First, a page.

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Client confidentiality isn't a barrier to more flexible work styles and Activity Based Working

The new legal workplace

The CEO doesn't have an office. Neither do any of the partners or lawyers at Corrs Chambers Westgarth in Sydney, Australia. In late 2013, the Australia-based independent law firm, moved into a new office and was the first law firm locally to ditch the traditional closed office workplace in favour of an open and flexible working model.

Located in a new building – 8 Chifley Square in the CBD – Corrs took up 8000 square meters across 10 floors as part of a 12-year lease. Corrs’ lawyers and partners have forgone their traditional offices and now share a variety of unique spaces for team-based and flexible work, and collaborative meeting spaces in addition to their own workstation in an open environment. Technology, of course, underpins this work style and was critical to the success of the project.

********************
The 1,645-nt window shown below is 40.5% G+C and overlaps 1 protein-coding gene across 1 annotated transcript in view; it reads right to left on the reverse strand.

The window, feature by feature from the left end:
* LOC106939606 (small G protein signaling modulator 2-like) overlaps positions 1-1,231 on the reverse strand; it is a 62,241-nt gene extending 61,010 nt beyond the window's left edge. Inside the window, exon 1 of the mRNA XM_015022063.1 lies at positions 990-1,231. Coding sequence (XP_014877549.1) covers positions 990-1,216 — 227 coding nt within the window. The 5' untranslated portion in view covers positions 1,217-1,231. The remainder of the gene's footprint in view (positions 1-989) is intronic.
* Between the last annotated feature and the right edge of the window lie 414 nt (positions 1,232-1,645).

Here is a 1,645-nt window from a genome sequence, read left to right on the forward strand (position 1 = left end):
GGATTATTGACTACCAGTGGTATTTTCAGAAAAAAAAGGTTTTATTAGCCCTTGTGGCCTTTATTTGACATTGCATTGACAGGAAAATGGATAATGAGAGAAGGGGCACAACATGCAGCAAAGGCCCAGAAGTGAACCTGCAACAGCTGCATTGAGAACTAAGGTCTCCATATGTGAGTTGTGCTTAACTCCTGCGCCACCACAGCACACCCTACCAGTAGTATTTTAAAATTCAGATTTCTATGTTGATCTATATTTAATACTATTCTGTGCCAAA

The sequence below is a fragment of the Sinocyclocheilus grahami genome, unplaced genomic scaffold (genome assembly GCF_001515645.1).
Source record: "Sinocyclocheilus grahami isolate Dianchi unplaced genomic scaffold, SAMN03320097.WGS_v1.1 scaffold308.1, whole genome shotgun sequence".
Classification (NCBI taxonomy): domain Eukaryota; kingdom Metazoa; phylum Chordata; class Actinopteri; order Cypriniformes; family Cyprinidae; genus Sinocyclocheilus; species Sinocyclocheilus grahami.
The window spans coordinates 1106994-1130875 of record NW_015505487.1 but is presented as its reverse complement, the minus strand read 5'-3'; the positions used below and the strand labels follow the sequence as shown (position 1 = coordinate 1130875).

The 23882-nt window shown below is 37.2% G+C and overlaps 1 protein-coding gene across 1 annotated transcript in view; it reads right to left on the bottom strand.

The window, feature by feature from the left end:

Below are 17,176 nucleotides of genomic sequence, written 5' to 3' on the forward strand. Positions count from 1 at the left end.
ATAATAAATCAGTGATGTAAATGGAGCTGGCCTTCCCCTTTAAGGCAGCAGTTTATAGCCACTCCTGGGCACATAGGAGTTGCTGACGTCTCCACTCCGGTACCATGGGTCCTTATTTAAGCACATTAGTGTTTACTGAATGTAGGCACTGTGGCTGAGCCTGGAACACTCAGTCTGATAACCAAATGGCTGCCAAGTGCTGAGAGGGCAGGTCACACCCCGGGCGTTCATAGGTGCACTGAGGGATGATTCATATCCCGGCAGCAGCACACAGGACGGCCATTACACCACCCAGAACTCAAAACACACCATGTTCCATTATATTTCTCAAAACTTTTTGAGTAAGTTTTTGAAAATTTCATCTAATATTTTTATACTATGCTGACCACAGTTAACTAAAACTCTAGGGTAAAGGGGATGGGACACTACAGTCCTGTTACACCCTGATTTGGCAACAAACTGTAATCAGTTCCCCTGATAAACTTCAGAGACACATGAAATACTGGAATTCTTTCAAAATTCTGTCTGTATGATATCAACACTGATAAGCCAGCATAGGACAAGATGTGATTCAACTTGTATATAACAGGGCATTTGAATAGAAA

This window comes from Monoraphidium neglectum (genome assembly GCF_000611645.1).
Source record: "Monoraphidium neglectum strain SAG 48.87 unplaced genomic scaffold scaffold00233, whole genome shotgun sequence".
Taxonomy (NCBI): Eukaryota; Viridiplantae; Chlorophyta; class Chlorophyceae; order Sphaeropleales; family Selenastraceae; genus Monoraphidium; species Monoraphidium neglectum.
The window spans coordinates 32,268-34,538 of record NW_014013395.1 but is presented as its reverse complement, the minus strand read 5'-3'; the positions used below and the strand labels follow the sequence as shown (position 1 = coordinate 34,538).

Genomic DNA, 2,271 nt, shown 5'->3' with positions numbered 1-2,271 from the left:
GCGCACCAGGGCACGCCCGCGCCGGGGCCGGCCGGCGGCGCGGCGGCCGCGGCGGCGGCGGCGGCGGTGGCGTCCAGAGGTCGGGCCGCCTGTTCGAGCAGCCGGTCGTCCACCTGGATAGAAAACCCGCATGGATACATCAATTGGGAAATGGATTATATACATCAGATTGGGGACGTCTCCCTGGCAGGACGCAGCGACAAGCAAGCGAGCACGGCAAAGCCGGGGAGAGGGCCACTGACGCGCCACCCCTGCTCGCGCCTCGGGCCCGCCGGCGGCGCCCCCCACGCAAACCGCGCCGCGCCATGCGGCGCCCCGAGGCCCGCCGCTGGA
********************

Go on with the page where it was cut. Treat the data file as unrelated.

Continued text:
While most observers of flexible work styles - including activity based working - often suggest organisations with stringent client confidentiality needs (e.g. law firms, healthcare providers, etc) can't adopt these kinds of workplace strategies, the Corrs example proves it is possible.

Corrs' CIO and project leader recently joined TRA on stage at CeBIT in Sydney to talk about their experience, which we have now written into a case study. If you are part of an organistion with strict client confidentiality needs but are also interested in more flexible ways of working, then please take the time to read how the Corrs team approached this challenge and are now striving ahead with the same approach at three other offices around the country. 

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